No pitch clock, shift limits for World Baseball Classic

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NEW YORK – Major League Baseball’s new pitch clock, limits on shifts and larger bases will not be used during the World Baseball Classic.

The three innovations will be debuted during the spring training exhibition season that starts Feb. 24. The 20-team national team tournament runs from March 8-21, and players will return to their clubs for more exhibition games with the new rules ahead of opening day on March 30.

“There’s going to be an adjustment and learning curve to those, so for the actual quality of baseball in the WBC, it’s probably better that they didn’t spring that on us in important games,” St. Louis Cardinals first baseman Paul Goldschmidt said Tuesday during an online availability. “If something happened in an elimination game that we weren’t prepared for, that could have a negative effect. We’re going to need a learning curve with those and we won’t get it for a few weeks, but we’ll work on it in spring training and other times.”

This will be the fifth edition of the WBC following victories by Japan in 2006 and ’09, the Dominican Republic in 2013 and the U.S. in 2017. A scheduled 2021 tournament was called off because of the coronavirus pandemic.

Goldschmidt was 1 for 13 (.077) for the U.S. in 2017, and Arenado went 5 for 31 (.161) with a three-run homer against Canada’s Andrew Albers in the first round.

“I feel like the hype is a little bit higher this time around than it was in 2017. There’s more guys that want to do it,” Arenado said. “I know it’s not the World Cup, but just watching the World Cup and how awesome that was just to represent your country … I don’t know if it will get quite there, but get it close at least.”

Arenado agreed with the decision to not have the new rules in this year’s tournament.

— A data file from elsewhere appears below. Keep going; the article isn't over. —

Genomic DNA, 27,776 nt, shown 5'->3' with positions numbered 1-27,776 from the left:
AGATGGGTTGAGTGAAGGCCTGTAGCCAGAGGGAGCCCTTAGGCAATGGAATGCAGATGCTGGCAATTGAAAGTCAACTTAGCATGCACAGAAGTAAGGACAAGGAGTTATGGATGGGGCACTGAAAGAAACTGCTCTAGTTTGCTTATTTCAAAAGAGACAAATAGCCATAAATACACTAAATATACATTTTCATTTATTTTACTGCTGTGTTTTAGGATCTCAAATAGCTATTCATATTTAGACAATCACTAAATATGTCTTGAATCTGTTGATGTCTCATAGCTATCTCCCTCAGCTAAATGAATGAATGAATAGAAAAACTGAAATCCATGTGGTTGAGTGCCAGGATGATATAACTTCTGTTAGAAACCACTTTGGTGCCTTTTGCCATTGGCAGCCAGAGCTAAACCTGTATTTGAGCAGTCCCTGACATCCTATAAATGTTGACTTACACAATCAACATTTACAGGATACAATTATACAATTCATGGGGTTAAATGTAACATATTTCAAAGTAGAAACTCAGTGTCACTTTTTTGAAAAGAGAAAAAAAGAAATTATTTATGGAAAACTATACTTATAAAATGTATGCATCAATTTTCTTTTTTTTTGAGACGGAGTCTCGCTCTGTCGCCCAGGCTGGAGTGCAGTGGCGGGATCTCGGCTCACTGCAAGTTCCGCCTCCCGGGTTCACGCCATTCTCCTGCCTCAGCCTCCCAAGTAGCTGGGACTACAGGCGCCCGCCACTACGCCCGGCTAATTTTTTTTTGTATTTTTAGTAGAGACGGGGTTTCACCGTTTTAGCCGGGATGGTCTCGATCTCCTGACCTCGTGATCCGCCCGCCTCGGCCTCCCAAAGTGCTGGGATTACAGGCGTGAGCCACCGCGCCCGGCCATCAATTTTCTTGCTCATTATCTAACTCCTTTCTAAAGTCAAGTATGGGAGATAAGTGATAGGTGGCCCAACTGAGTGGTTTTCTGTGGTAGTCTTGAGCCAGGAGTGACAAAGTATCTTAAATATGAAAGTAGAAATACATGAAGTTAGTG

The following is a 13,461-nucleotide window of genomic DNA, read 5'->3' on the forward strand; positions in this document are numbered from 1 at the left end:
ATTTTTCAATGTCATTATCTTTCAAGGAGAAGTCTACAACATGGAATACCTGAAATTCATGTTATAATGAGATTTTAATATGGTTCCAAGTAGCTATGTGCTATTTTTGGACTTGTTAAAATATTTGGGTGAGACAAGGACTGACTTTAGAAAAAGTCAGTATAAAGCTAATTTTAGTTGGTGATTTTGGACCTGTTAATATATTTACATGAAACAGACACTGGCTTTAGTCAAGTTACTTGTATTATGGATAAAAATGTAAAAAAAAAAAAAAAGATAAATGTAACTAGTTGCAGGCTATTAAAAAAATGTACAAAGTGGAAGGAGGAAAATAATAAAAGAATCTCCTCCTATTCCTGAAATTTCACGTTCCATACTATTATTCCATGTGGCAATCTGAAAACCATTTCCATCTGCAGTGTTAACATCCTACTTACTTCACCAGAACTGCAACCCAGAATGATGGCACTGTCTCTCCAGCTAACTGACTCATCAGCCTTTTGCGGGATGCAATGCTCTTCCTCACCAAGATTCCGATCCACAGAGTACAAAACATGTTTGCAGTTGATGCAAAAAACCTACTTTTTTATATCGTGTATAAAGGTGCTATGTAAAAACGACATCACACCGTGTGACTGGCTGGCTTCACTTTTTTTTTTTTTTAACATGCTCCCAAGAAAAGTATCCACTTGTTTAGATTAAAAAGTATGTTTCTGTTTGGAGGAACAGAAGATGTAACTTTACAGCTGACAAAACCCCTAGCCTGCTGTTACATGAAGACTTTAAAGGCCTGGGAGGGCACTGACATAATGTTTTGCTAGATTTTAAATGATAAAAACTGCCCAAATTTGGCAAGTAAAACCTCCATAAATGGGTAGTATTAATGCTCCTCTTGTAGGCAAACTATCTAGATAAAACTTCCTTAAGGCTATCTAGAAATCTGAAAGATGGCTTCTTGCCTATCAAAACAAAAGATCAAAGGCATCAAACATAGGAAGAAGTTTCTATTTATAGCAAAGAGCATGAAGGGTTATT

“Maybe the next WBC, when everyone’s kind of used to it already, you do it,” he said.

Pitch limits again will be used.

A pitcher is limited to 65 pitches during a first-round game, 80 in a quarterfinal and 95 in the championship round, though a limit can be exceeded to finish a plate appearance. A pitcher may not pitch in games on three consecutive days. There must be one day off after throwing 30 or more pitches and two days off after throwing 50 or more pitches.

Designated hitters, the three-batter minimum and video review will be used, but the limit on mound visits will not.

Thirty-man rosters were due from teams on Tuesday and will be announced Thursday. Each team must include at least 14 pitchers and two catchers, including 10 pitchers eligible to pitch in consecutive rounds.

Roger Clemens will be an analyst for ESPN on opening day

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Roger Clemens will be an analyst for ESPN when the defending World Series champion Houston Astros host the Chicago White Sox on opening day.

Clemens made four appearances on last year’s KayRod Cast with Michael Kay and Alex Rodriguez. He will be stepping in on March 30 for David Cone, who will be doing the New York Yankees opener against the San Francisco Giants on YES Network.

“Roger has been sort of a friend of ours for the last year, so to speak, he’s in. He’s been engaged, knowledgeable and really present,” said ESPN Vice President of Production Phil Orlins. “You know, whatever past may be, he’s still tremendously engaged and he really brought that every time he was with us.”

Clemens was a seven-time Cy Young winner but his career after baseball has been tainted by allegations of performance-enhancing drug use. He is a Houston native and pitched for the Astros for three seasons.

Orlins said that with the rules changes and pitch clock, it is important to have a pitcher in the booth with Karl Ravech and Eduardo Perez.

“We don’t feel like we have to have the dynamic of Eduardo with a pitcher, but we certainly think that works. Throw in the added factor of rule changes and it is better to have a batter-pitcher perspective,” Orlins said.

Orlins did not say if this would open the door for future opportunities for Clemens as an ESPN analyst.